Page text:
Mardi Gras means "Fat Tuesday" and alludes to the over-indulgence of this day. The word "fat" may also be referred to the fattened ox that was paraded through town before being sacrificed at a mid-winter, pagan fertility celebration. Purple, green and gold are the traditional colors of Mardi Gras. Purple represents justice, green is faith, and gold symbolizes power! One of the most popular traditions of Mardi Gras is the King Cake, which is a coffee cake pastry with a plastic baby inside. Traditionally, whoever finds the baby in his or her piece of cake is said to have good fortune throughout the year and must provide the King Cake for next year's party.
Also, apparently the tradition of bead throwing didn't come about until the 1880s. One of the Krewes (an organization that puts on a parade or ball for the carnival season), originally dressed up as Santa Claus, and tossed out glass beads! It was a great hit and by the 1900s, beaded necklaces became the throw of Mardi Gras. Then around the 1970s, the glass beads got replaced with cheap plastic and aluminum beads, and earned the thrower a flash of flesh. The obsession with the flesh links back to the original celebration by the Romans. The Romans celebrated the Lupercalia festival in honor of the fertility and agriculture gods, and had Mardi-Gras like qualities that include drinking, feasting, and "pleasures of the flesh". Eventually, this holiday because adopted as a "last fling" of indulgence before the 40-day Lenten period of Penitence.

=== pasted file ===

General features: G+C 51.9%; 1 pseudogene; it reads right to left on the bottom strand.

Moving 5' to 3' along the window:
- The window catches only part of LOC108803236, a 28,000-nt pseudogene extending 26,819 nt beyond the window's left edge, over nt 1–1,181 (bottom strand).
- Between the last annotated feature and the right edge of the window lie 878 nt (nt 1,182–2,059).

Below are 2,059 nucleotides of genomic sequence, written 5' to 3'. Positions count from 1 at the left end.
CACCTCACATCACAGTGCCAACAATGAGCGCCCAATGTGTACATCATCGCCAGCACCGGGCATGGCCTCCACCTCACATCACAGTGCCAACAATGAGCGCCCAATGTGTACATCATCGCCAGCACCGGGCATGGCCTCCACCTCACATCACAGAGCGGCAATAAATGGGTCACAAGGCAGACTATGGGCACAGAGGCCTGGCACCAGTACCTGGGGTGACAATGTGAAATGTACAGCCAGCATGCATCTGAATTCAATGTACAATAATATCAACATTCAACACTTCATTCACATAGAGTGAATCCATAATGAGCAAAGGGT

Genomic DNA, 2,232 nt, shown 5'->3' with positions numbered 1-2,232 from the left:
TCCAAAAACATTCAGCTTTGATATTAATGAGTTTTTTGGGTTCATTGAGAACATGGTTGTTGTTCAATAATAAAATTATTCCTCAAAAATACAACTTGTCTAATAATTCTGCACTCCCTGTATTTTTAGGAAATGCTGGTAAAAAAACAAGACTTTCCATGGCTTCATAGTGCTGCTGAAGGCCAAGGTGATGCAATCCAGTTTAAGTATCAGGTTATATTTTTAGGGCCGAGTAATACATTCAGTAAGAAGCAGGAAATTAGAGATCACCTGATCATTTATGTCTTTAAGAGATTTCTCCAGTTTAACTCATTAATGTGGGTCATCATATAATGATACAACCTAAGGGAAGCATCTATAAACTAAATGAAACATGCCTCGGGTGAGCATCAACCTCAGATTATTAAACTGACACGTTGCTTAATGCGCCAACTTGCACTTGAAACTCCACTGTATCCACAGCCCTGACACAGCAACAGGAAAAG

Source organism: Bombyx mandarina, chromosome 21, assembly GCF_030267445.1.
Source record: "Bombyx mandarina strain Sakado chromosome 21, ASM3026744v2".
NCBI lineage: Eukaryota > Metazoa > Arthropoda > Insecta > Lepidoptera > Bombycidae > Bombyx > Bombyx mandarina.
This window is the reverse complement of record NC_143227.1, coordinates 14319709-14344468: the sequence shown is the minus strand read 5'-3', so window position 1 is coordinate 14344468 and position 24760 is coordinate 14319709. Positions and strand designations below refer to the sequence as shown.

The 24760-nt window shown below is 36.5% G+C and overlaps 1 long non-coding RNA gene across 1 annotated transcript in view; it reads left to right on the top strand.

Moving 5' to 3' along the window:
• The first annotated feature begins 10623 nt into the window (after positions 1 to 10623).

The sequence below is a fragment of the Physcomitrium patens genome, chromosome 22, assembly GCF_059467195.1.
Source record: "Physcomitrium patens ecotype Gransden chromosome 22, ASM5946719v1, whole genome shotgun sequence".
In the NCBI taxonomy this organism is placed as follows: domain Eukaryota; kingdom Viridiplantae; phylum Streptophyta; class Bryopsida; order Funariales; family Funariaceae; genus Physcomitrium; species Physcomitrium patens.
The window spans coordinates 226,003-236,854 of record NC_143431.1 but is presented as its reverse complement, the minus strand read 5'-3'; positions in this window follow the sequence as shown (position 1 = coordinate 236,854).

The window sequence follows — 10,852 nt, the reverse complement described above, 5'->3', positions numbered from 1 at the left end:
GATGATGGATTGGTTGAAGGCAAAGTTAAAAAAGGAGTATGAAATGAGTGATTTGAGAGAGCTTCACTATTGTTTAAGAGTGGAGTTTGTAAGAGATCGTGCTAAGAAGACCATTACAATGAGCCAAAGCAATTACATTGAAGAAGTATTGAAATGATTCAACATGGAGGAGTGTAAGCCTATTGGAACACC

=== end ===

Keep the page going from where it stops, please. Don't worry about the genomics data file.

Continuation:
So next time you celebrate some with traditions, be curious and ask questions as to how they come about. It'll give you another perspective to the festivities and you'll be able to enjoy it like it's the first time! Learn something new everyday don't we? Happy Mardi Gras!